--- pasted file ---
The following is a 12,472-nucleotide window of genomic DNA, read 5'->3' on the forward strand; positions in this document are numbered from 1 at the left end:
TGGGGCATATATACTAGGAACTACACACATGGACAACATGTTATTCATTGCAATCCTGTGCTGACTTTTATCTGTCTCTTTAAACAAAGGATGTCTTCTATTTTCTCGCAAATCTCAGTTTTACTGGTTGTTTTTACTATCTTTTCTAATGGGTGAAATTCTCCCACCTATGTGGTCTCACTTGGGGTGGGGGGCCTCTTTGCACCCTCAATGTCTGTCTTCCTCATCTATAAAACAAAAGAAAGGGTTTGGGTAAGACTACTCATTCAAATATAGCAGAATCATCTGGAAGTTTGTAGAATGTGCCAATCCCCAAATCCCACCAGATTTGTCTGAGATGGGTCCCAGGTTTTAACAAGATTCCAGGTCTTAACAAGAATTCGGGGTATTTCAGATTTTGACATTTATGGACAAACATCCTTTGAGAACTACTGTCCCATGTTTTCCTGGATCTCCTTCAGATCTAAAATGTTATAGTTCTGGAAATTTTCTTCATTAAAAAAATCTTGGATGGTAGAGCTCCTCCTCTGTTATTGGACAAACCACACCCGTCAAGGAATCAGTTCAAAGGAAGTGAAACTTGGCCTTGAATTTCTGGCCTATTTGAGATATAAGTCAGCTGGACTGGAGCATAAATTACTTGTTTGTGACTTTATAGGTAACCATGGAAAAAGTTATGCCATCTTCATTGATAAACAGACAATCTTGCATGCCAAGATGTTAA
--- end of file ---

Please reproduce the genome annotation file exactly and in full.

The following is a 12,472-nucleotide window of genomic DNA, read 5'->3' on the forward strand; positions in this document are numbered from 1 at the left end:
TGGGGCATATATACTAGGAACTACACACATGGACAACATGTTATTCATTGCAATCCTGTGCTGACTTTTATCTGTCTCTTTAAACAAAGGATGTCTTCTATTTTCTCGCAAATCTCAGTTTTACTGGTTGTTTTTACTATCTTTTCTAATGGGTGAAATTCTCCCACCTATGTGGTCTCACTTGGGGTGGGGGGCCTCTTTGCACCCTCAATGTCTGTCTTCCTCATCTATAAAACAAAAGAAAGGGTTTGGGTAAGACTACTCATTCAAATATAGCAGAATCATCTGGAAGTTTGTAGAATGTGCCAATCCCCAAATCCCACCAGATTTGTCTGAGATGGGTCCCAGGTTTTAACAAGATTCCAGGTCTTAACAAGAATTCGGGGTATTTCAGATTTTGACATTTATGGACAAACATCCTTTGAGAACTACTGTCCCATGTTTTCCTGGATCTCCTTCAGATCTAAAATGTTATAGTTCTGGAAATTTTCTTCATTAAAAAAATCTTGGATGGTAGAGCTCCTCCTCTGTTATTGGACAAACCACACCCGTCAAGGAATCAGTTCAAAGGAAGTGAAACTTGGCCTTGAATTTCTGGCCTATTTGAGATATAAGTCAGCTGGACTGGAGCATAAATTACTTGTTTGTGACTTTATAGGTAACCATGGAAAAAGTTATGCCATCTTCATTGATAAACAGACAATCTTGCATGCCAAGATGTTAA